Leave everything external, but the dropper. Less cost, less hassles and it works great.

Reply

jonathan_kingstone
0
jonathan_kingstone  - Feb. 6, 2016, 1:12 a.m.

I think SC has nailed it with their cable routing. IMO no one does it better (5010, Bronson, Nomad, Hightower all the same).
One of the reasons I got a v2 5010 - as well as being a dynamite bike of course - was for the routing. Such a clean looking frame -- and it makes the bike SO easy to clean for those of us in mucky climates. And zero cable rattling.
I have no problems they've left the rear brake line exposed. Since it sits above the downtube - unlike the Ibis HD3 where the brake line (again the only line exposed) runs under the downtube - it keeps cleaning easy. And f course there's the simpler bleeding element too.

Reply

dan
0
Dan  - Feb. 9, 2016, 7:46 p.m.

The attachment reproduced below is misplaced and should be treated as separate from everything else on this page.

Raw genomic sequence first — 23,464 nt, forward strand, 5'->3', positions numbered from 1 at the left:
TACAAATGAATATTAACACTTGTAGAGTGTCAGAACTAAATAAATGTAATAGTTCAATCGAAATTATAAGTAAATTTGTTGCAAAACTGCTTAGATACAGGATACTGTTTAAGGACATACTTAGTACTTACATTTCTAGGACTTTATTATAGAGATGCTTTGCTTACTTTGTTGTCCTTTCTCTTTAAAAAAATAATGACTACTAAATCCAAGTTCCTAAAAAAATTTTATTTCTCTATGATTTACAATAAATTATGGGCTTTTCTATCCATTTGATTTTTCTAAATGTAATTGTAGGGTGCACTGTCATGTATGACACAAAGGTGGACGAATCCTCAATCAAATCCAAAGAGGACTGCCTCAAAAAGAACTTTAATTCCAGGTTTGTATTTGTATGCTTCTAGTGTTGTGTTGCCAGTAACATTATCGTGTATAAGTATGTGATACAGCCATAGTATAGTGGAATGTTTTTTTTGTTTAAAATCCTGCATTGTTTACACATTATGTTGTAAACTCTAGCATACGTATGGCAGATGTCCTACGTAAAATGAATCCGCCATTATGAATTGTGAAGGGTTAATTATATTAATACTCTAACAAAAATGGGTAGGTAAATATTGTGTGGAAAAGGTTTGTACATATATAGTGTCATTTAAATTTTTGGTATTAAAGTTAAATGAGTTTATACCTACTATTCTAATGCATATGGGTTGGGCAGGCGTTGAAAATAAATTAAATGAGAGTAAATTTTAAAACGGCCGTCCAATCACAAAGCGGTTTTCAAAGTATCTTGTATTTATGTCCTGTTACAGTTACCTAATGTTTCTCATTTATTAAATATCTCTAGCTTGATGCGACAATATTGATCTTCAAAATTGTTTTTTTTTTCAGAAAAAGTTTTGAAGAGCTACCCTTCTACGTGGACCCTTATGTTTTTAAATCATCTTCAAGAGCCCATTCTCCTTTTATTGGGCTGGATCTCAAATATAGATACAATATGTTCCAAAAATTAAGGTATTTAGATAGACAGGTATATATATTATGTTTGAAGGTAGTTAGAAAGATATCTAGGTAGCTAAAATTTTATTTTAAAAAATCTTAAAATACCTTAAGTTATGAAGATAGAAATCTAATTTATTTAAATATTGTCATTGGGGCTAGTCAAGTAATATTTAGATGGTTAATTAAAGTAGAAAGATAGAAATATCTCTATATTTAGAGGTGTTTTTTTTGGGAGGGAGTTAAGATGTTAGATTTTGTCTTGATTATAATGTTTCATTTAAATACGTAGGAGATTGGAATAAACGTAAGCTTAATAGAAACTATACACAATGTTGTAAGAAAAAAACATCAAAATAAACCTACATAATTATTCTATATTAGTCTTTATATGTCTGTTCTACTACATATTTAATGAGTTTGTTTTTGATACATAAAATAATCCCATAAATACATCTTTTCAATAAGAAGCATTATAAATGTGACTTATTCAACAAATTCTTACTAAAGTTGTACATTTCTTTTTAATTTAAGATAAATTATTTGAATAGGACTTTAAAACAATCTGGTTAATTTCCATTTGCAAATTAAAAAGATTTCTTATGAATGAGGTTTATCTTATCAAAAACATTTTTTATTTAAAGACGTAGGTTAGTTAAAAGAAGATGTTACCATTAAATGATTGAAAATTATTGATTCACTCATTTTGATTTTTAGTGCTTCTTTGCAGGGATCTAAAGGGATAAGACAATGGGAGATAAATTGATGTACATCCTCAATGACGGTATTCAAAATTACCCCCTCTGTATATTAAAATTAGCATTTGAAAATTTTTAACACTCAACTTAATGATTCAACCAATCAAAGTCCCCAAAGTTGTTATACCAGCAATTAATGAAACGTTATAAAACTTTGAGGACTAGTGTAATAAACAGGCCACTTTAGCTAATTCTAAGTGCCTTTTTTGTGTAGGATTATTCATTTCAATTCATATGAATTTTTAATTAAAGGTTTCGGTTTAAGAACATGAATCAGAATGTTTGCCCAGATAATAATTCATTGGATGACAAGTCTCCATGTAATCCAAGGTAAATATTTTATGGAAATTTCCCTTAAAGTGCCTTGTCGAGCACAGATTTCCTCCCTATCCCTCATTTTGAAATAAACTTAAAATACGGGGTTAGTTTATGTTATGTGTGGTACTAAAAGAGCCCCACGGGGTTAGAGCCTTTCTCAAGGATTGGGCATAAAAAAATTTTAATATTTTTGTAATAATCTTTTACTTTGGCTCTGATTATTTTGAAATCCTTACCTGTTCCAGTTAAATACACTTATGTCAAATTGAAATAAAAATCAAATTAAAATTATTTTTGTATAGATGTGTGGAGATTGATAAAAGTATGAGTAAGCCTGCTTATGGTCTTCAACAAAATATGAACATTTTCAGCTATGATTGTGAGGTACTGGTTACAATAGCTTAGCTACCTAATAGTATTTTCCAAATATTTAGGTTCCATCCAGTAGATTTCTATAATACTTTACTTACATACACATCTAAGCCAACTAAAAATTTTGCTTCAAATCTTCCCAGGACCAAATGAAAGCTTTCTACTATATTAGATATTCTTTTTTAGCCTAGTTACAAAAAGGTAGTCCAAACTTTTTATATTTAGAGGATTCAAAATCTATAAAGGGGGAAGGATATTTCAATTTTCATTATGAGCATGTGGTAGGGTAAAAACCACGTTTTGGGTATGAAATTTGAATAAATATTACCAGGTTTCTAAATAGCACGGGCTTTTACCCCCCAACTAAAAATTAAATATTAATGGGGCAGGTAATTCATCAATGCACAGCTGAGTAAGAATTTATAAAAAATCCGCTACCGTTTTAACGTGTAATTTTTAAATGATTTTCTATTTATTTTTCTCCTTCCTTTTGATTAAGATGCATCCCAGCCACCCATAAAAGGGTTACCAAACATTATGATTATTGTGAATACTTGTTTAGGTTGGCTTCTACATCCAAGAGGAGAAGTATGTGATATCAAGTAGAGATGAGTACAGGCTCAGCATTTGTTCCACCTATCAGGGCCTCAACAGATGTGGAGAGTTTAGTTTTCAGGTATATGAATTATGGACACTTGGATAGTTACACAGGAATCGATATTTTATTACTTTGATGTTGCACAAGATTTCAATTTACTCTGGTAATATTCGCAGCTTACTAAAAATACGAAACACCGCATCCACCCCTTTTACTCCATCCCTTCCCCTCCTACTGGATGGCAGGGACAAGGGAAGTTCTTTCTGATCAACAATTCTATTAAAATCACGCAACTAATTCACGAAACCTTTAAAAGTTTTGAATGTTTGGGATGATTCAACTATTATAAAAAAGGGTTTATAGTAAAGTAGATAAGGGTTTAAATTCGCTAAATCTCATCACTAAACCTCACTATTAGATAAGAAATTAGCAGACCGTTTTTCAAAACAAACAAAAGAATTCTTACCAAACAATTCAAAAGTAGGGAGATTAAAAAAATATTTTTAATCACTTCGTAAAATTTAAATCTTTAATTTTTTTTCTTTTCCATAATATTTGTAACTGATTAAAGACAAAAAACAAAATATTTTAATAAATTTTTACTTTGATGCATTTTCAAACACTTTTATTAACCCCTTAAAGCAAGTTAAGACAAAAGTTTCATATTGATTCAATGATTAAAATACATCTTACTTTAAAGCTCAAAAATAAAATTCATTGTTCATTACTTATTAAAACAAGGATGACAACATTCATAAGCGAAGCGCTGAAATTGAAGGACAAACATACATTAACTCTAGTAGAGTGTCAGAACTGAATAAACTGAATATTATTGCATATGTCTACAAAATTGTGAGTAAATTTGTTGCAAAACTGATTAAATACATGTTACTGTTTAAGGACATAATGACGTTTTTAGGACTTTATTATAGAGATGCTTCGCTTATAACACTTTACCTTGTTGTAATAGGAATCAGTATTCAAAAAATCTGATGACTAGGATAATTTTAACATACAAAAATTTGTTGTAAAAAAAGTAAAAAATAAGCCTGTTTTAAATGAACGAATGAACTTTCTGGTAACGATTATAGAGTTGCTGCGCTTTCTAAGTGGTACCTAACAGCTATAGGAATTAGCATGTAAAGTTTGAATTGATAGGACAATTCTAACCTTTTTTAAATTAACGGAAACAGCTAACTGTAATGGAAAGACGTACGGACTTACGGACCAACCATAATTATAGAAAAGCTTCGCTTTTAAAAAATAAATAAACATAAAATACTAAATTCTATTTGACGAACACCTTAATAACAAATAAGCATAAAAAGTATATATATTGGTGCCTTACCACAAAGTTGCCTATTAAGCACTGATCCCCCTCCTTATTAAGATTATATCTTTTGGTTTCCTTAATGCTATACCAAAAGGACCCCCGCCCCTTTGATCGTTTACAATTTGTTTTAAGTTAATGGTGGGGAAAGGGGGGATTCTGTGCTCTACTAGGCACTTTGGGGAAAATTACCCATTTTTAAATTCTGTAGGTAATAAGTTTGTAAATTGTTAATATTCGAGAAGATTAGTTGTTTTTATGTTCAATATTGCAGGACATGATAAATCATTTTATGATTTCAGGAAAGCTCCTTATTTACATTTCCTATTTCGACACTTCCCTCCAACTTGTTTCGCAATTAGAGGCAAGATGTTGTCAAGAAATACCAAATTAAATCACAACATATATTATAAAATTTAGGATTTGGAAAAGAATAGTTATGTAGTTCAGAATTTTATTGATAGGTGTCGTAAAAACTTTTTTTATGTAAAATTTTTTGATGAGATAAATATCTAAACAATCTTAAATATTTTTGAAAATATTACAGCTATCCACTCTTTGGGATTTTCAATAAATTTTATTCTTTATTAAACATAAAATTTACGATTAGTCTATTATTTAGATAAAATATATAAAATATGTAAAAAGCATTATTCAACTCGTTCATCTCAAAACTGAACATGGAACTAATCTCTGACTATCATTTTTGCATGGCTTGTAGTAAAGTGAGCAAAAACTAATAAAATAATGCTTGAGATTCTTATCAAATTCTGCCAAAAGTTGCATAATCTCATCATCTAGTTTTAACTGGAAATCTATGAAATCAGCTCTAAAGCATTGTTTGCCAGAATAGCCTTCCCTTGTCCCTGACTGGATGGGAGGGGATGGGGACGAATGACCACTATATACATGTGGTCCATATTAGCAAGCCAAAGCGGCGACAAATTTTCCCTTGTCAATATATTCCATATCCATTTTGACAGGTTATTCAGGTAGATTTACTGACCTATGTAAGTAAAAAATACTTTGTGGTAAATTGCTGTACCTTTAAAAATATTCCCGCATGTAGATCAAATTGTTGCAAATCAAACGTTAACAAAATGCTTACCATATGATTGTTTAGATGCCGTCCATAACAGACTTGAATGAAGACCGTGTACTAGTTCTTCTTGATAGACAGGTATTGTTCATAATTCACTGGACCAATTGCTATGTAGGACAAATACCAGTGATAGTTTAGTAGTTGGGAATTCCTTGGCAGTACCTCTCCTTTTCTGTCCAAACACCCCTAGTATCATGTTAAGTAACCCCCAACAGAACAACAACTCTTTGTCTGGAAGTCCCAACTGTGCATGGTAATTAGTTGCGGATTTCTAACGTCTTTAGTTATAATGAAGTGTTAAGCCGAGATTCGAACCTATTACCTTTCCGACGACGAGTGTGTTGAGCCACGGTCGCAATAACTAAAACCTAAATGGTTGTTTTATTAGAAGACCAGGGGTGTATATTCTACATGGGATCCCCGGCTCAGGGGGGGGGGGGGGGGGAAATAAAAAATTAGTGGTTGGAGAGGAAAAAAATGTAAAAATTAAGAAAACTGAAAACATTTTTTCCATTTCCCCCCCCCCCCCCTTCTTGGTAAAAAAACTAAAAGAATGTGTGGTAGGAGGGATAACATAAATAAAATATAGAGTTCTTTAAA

I just built up a new Patrol Carbon at work today, and I've gotta give them kudos, too: the internal routing is a breeze. (Hooray for T.I.T.S!) Compare that with a 2016 Troy which has a port on the chainstay for shift cable routing that's too ^$%ing small for the housing. (On the bikes I've built, the '16 Troy c'stay changed from last year. It s-u-c-k-s.)

Reply

reformed-roadie
0
reformed roadie  - Feb. 3, 2016, 11:31 a.m.

How tall are you? I was wondering RE: you opting for the XL.

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0
Perry Schebel  - Feb. 3, 2016, 12:17 p.m.

I'm 6′-0″. I'm on the large. My old XL Bronson had the same reach as the new large; spot on fit for me.

Reply

anok
0
anok  - Feb. 3, 2016, 8:25 a.m.

NSMB did a sweet long term review on the kona process 134. I would love to here a little comparison.

Reply

cam@nsmb.com
0
Cam McRae  - Feb. 3, 2016, 4:13 p.m.

I'm not sure if Perry's been on the 134 but we'll see what we can do.

Reply

awesterner
0
awesterner  - Feb. 3, 2016, 5:23 p.m.

Strange comparison, maybe a 2016 153 would be a more apples to apples? I say 2016 because of the updated seat tube, stays and gusset which dropped a bunch of frame weight.